Blogs

Senate Reform in Manitoba -- The Case for a "Weighted Districts" Model

By Jared Wesley on Mar 1, 2009

In response to a series of reforms proposed by Prime Minister Harper, the Government of Manitoba is investigating new ways of selecting provincial representatives in the Senate of Canada. As part of this process, the Manitoba Government just completed a series of public consultations, during which I recommended the province adopt a "Weighted-District-Election" model for selecting Senators-in-waiting... 

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Thoughts about the coalition and minority government

By Harold Jansen on Feb 11, 2009

Helen Forsey, the daughter of the late eminent constitutional scholar, Eugene Forsey, weighs in on what her father would have had to say about the constitutional "crisis" in December. It's a worthwhile refresher course on the principles of parliamentary government, especially in a minority government situation. You can read it here.

Crunching the fourth quarter party finance numbers from Elections Canada

By Harold Jansen on Feb 3, 2009

Yesterday, Elections Canada issued the fourth quarter financial returns for political parties in 2008. In November, party finance became headline news when the Conservatives tried to remove the annual subsidy for political parties in the economic update. Party finance  is usually not a sexy topic and has since faded from the headlines. But the release of the new numbers is exciting for those of us who study and are obsessed by the finances of Canada's political parties (I think there are three of us).

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What's conservative about the Conservative budget?

By Harold Jansen on Jan 28, 2009

Although the budget may not look very conservative, its long run impact is very consistent with the goal of a smaller, leaner federal government.  In that way, the budget is very consistent with Harper's incremental conservatism.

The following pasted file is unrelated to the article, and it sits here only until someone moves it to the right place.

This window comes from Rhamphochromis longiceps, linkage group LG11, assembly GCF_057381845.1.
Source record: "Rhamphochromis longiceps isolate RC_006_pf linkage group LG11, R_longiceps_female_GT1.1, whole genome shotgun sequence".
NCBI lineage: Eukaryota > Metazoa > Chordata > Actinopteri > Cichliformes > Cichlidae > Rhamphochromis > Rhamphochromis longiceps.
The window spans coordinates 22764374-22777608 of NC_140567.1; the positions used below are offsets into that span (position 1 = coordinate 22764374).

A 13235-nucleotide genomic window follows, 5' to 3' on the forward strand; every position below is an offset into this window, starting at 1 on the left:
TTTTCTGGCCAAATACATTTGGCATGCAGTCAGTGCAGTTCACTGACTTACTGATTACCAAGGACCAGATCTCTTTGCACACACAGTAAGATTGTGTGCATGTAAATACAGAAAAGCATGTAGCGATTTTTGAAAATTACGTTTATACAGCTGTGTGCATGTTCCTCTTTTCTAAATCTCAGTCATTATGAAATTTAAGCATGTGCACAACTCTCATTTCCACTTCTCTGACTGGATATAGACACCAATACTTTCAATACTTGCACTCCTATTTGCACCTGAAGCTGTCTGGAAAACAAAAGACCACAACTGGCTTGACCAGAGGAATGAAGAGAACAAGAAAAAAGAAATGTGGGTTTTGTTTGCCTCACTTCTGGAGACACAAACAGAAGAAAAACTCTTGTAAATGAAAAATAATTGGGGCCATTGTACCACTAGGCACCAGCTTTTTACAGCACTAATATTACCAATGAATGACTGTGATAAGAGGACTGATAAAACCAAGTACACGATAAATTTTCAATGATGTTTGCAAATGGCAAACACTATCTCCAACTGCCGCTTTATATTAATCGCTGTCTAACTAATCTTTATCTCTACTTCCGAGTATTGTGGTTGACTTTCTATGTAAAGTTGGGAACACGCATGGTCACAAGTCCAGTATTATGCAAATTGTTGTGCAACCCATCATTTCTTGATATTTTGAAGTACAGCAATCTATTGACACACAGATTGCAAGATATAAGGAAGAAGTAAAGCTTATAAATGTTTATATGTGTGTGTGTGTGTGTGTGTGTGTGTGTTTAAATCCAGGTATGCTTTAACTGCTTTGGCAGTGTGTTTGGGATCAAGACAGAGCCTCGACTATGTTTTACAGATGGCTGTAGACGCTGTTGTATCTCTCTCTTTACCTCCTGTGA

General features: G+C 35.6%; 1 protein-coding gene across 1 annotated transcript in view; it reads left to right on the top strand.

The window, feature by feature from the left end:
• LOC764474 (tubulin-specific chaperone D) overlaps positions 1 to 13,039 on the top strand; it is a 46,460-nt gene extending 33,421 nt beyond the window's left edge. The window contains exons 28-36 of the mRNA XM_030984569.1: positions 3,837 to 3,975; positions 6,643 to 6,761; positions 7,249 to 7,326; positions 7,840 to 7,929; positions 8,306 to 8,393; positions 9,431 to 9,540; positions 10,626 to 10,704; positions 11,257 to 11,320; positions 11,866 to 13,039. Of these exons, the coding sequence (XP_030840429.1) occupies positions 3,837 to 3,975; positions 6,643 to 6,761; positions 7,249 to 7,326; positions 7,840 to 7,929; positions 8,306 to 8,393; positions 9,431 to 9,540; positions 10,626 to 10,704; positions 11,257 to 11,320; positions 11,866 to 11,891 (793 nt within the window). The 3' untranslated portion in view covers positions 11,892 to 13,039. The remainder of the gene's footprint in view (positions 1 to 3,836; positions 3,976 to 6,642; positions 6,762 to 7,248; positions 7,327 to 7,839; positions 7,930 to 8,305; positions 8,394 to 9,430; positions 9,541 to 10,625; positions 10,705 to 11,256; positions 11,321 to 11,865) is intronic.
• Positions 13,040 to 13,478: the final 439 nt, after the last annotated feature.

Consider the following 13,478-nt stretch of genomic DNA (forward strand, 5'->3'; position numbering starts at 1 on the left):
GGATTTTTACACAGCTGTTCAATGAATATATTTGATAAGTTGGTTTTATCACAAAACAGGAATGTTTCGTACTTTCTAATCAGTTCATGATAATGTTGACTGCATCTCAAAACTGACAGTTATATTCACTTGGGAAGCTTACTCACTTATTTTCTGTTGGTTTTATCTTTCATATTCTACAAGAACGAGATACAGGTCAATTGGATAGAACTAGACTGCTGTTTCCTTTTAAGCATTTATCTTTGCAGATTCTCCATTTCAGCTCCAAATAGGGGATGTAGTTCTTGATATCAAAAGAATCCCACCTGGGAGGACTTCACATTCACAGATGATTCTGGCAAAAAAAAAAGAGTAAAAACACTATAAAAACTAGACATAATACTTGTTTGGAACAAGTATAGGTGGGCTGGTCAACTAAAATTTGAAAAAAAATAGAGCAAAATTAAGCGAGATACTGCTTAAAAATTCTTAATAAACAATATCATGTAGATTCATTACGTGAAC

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Ignatieff's balancing act: support the budget, but not too much

By Harold Jansen on Jan 27, 2009

And it all comes down to this: budget day! Things in Canadian politics have been pretty slow over the last month or so. But today we see the budget that will determine not only the way the government responds to the recession we're experiencing, but also the future of the Liberal-NDP coalition. The NDP and the BQ have pretty much indicated that they oppose the budget and want the coalition to proceed. Since Michael Ignatieff has become the leader, he's been decidedly cooler about the coalition idea than his predecessor, Stephane Dion. It seems clear to me that the Liberals are going to support the budget. There's enough there that they can take credt for and support and not enough to justify bringing down the government.

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The 2009 Budget - What (Not) To Look For

By Jared Wesley on Jan 26, 2009

The federal government is going to unprecedented lengths to offer Canadians a preview of Tuesday' budget.  Proponents claim the move will allow Canadians to digest all of the specific measures in manageable bites, while opponents say the government is trying to get all of the "bad news" out of the way early.   Either way, a series of weekend press conferences and television appearances have let several cats out of the bag, and we expect even more announcements today.  Here's a running list of what (not) to look for in the upcoming Throne Speech and Budget:

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The Recession & Balanced Budgets: BBLs under the microscope